European Migrant Crisis

“Europe is frightened that an influx of foreigners    will erode European values. But what values will           there be to uphold if we abandon our duty to          protect those less fortunate than ourselves?”
– Patrick Kingsley



              Migrants leave countries in the                           Middle East, South Asia, and North                    Africa to settle throughout Europe


               1.7 million since 2014


               More than 12,000 since 2014

      Asylum Seekers:

               2.5 million in 2015 and 2016

     Primary Threats:

              Migrants face drowning, human                         trafficking, sexual assault, extortion,                 malnutrition, and poor living                                conditions en route and upon                              arrival in the EU



The European Migrant crisis describes a period, beginning in 2015, which has seen a spike in the number of refugees and migrants, coming especially from countries like Syria, Afghanistan and Libya, seeking to settle in European (EU) countries. The crisis has most directly impacted the migrants and refugees who face difficult and dangerous journeys through South-East Europe or over the Mediterranean. It has also, however, incited violence and anxiety throughout Europe with far-right groups emerging to protest the arrival of foreign asylum seekers and migrants.

                 Key Actors:

  • European Union countries have been clamping down and increasing security along their borders to reduce the numbers of migrant arrivals
  • NGOs like the UN and Amnesty International (AI) have called for EU governments to admit more migrants and protect migrant lives. Meanwhile, the task of patrolling the Mediterranean and rescuing abandoned or drowning migrant groups has fallen almost exclusively onto the shoulders of NGOs
  • Far right groups like Génération Identitaire (GI) have emerged to further impede migrant passage through the Mediterranean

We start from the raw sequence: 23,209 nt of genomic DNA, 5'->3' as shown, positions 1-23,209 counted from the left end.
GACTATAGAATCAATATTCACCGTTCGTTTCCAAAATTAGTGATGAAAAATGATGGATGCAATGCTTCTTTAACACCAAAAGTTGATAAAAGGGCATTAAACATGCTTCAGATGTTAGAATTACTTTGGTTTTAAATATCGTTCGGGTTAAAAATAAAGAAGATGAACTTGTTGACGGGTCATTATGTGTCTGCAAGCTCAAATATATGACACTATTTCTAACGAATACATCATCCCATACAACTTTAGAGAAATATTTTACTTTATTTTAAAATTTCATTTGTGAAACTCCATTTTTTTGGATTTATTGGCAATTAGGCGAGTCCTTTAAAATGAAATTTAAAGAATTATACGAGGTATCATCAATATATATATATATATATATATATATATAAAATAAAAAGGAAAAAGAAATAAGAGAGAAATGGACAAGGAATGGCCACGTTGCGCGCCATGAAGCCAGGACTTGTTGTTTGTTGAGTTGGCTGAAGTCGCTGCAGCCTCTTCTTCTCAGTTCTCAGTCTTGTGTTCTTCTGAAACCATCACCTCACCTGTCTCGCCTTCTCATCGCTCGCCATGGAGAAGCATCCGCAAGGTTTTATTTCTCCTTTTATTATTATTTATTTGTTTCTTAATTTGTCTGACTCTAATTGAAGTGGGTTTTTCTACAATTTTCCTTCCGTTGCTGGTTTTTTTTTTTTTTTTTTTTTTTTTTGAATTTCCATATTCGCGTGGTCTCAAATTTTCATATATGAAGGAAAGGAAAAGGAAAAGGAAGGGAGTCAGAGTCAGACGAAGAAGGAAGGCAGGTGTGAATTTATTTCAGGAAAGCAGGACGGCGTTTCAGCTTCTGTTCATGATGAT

• Frontex – the EU’s external border force responsible for monitoring the different routes migrants use and numbers arriving at Europe’s borders.


  • January-June 2015 – Over the course of 9 recorded incidents, EU Member States report to have intercepted at least 1780 migrants and refugees en route to Europe while as many as 1500 are thought to have died
  • 3 March 2015 – Italian coastguard rescues almost 1000 migrants within 24 hour period
  • 18 April 2015The death of at least 650 migrants en route from Libya to Italy marks the highest single-incident death toll to date after a boat with 700 migrants on board capsizes off the Italian coast. Only 28 migrants survive.
  • 23 April 2015The European Council holds a special meeting to address the migrant crisis. The Council resolves to 1) fight traffickers, 2) strengthen the EU presence at sea, 3) prevent illegal migration flows, and 4) reinforce internal solidarity and responsibility.
  • May 2015 – The European Commission meets to address the migrant crisis. The Commission proposes a relocation scheme which would spread the total number of migrants throughout European nations, thereby lessening the strain on countries like Italy which receive the most asylum seekers.
  • June 2015 – The UN Refugee Agency reports the arrival of 63 000 migrants in Greece and 62 000 in Italy since January 2015
    • The first of a series of clashes between migrants and European police takes place in Calais, France. Similar confrontations take place in Macedonia, Denmark, Hungary, and Corsica before the end of 2015.
  • 25-26 June 2015 – The European Council meets again to relocate and resettle migrants “from the frontline Member States like Italy and Greece to other Member States, to “promotes readmission of irregular migrants to countries of origin and transit,” and to create “a true partnership between European and African countries, working together to tackle illegal migration in an integrated way.”